As you grow older and wiser(?) and enter the different landscapes in your journey through life, you evolve. It’s the dynamic of the universe. It happens to everybody — life changes you and your environment.

Unfortunately, sometimes monsters are created. I know I fit into the scheme of things somewhere, I just don’t know exactly where.

I waded through two marriages, had a lot of good times and some bad. I raised three boys and watched them set out on their own. Spent my life nurturing, cooking and seeing after my family. 

As I settled comfortably into the empty nest syndrome I realized that I had become allergic to (of all things) my stove. 

Allergy: An allergy is a hypersensitivity disorder of the immune system. Allergic reactions occur when a person’s immune system reacts to normally harmless substances in the environment - i.e…the big white hot box across from the sink.

When you get within three feet of your stove and you start to get dizzy, there’s only one thing to do — turn it off quickly and order take out. 

I can, however, cut a wide swarth around the stove to get to the microwave and pitch in a Stouffer’s Lasagna without too much physical discomfort. But then, using a microwave is not really cooking. You enter a sort of semi-cooking arena. It’s kinda like a vampire visiting a blood bank. You get your tummy full but there’s just a little something missing.

So, when did we humans start this complicated ritual called cooking? 

Anthropologists don’t know for sure. Actual hard evidence, in the form of cooking hearths, is dated back about 250,000 years —  so they think.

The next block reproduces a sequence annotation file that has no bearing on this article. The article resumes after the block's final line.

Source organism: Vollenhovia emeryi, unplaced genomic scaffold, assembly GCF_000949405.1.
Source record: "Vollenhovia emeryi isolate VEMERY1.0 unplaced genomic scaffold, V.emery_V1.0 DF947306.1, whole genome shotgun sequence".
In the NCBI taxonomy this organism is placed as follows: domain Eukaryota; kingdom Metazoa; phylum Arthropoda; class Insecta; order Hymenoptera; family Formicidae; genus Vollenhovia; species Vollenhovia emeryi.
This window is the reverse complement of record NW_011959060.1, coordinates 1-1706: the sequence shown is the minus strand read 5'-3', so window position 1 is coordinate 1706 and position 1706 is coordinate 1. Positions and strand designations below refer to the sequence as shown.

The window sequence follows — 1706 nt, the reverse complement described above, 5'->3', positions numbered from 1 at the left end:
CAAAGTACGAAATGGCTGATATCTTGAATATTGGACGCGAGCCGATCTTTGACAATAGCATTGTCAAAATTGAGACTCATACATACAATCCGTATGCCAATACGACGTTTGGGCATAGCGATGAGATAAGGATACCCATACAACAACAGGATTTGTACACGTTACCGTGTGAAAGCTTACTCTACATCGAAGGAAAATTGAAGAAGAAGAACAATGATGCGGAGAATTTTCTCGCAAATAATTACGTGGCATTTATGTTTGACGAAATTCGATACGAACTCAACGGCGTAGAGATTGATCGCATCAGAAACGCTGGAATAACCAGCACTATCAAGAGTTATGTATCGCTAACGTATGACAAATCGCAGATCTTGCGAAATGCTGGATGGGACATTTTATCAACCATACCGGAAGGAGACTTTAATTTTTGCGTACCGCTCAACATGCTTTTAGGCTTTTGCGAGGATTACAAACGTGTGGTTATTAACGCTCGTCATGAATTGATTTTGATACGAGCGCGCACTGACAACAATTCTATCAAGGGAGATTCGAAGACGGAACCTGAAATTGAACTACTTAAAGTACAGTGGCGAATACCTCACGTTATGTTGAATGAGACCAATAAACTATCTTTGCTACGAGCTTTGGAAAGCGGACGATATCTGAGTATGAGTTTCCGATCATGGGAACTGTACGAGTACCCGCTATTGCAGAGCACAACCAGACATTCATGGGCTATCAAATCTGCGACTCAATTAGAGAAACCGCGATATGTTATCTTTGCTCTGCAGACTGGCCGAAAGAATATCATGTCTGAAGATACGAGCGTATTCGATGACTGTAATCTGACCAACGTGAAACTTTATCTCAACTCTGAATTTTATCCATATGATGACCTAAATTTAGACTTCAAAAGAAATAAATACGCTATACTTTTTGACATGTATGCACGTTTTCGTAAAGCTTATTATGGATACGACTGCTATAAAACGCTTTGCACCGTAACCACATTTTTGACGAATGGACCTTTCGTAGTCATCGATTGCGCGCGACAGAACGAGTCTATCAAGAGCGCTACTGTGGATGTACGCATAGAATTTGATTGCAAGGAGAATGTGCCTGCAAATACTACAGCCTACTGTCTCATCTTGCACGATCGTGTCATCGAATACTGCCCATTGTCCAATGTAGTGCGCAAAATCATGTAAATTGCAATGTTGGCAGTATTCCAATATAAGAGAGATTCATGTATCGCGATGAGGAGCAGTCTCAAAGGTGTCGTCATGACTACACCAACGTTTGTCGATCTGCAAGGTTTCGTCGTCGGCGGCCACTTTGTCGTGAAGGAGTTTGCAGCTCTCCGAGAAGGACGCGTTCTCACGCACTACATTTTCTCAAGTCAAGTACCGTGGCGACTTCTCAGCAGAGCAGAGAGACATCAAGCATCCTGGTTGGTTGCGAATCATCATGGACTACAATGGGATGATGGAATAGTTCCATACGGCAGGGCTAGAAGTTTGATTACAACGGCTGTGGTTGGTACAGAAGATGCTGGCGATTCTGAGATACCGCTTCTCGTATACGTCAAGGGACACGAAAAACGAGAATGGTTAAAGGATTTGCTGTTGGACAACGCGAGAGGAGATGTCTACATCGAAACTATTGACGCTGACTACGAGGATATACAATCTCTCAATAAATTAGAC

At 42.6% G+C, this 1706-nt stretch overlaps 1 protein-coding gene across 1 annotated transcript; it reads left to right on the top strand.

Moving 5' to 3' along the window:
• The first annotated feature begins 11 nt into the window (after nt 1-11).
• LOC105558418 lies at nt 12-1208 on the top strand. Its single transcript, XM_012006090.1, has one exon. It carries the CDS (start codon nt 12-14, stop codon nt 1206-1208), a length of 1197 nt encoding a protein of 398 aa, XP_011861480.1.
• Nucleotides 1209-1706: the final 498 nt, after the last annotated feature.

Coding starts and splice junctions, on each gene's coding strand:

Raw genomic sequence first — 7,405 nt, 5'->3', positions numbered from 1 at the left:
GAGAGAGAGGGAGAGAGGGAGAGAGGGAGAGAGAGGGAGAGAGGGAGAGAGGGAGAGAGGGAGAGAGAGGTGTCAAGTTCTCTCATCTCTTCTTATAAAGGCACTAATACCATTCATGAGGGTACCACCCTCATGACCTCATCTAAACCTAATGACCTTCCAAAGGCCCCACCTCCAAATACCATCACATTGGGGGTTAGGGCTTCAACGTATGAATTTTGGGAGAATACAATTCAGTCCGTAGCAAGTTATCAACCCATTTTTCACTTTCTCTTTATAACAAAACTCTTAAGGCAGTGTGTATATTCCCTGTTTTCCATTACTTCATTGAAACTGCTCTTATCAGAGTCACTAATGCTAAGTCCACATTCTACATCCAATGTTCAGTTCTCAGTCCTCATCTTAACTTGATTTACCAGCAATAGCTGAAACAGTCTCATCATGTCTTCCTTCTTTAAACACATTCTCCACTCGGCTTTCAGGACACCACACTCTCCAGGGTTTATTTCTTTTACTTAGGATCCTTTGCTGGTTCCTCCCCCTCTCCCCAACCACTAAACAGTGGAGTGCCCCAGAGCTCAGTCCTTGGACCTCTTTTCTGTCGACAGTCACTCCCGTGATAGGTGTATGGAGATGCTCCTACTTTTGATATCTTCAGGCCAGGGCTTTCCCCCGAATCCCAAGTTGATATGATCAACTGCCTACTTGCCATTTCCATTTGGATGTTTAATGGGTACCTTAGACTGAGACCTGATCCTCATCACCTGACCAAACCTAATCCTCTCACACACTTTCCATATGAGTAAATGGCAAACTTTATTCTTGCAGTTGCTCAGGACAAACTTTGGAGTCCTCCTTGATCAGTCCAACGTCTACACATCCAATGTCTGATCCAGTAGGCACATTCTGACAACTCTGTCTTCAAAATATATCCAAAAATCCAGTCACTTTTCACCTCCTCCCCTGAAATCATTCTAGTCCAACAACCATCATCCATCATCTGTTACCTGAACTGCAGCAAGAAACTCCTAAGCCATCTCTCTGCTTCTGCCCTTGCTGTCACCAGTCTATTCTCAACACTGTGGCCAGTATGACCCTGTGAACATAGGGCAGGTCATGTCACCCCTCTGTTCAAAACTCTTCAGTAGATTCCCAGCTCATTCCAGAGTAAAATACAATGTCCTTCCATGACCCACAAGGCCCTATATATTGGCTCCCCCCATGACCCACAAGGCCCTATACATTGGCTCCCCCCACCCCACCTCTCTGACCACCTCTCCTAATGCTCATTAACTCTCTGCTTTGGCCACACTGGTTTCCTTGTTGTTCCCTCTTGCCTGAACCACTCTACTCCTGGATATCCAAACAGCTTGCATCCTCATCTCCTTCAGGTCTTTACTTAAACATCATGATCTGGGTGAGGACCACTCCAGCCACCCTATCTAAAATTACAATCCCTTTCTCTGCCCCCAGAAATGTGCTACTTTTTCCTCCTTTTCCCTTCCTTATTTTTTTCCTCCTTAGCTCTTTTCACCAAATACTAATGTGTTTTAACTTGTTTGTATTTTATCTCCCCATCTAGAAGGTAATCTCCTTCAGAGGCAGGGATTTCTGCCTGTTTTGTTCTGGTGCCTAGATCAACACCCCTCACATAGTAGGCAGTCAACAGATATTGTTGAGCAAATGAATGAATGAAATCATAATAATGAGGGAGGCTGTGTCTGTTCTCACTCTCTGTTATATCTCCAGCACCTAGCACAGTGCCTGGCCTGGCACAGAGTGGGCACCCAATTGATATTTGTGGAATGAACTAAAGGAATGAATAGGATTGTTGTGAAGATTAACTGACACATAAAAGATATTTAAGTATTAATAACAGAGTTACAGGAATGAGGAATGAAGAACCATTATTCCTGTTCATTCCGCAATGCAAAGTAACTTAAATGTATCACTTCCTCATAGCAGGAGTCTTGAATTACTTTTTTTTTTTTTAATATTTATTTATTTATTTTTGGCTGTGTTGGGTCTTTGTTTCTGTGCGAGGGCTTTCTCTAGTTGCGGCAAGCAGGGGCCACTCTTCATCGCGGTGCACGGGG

I’m pretty sure a caveman was behind the whole cooking idea not a cavewoman. A cavewoman would certainly have found out quickly the work that was involved in cleaning the cave after slapping a dozen Mammoth steaks on the fire for the tribe. You know, she should have stuck with serving the raw tubers she gathered the day before.

Just so you know, I CAN cook. Yes, I can, too. It’s just that I’m allergic — with the hives and all — I mean the dizziness.

Here’s a little Frenchie thingie for you to try...

Chicken Cordon Bleu

6 skinless, boneless chicken breast halves

6 slices Swiss cheese

6 slices ham

3 tablespoons all-purpose flour

1 teaspoon paprika

6 tablespoons butter

1/2 cup dry white wine

1 teaspoon chicken bouillon granules

1 tablespoon cornstarch

1 cup heavy whipping cream

Pound chicken breasts if they are too thick. 

Place a cheese and ham slice on each breast within 1/2 inch of the edges. Fold the edges of the chicken over the filling, and secure with toothpicks. Mix the flour and paprika in a small bowl, and coat the chicken pieces.

Heat the butter in a large skillet over medium-high heat, and cook the chicken until browned on all sides. Add the wine and bouillon. Reduce heat to low, cover, and simmer for 30 minutes, until chicken is no longer pink and juices run clear.

Remove the toothpicks, and transfer the breasts to a warm platter. Blend the cornstarch with the cream in a small bowl, and whisk slowly into the skillet. Cook, stirring until thickened, and pour over the chicken. Serve hot.

DALE LILLY  a.k.a. Gilded Lilly, is Lifestyles Editor and can be contacted at lifestyles@desototimes.com.

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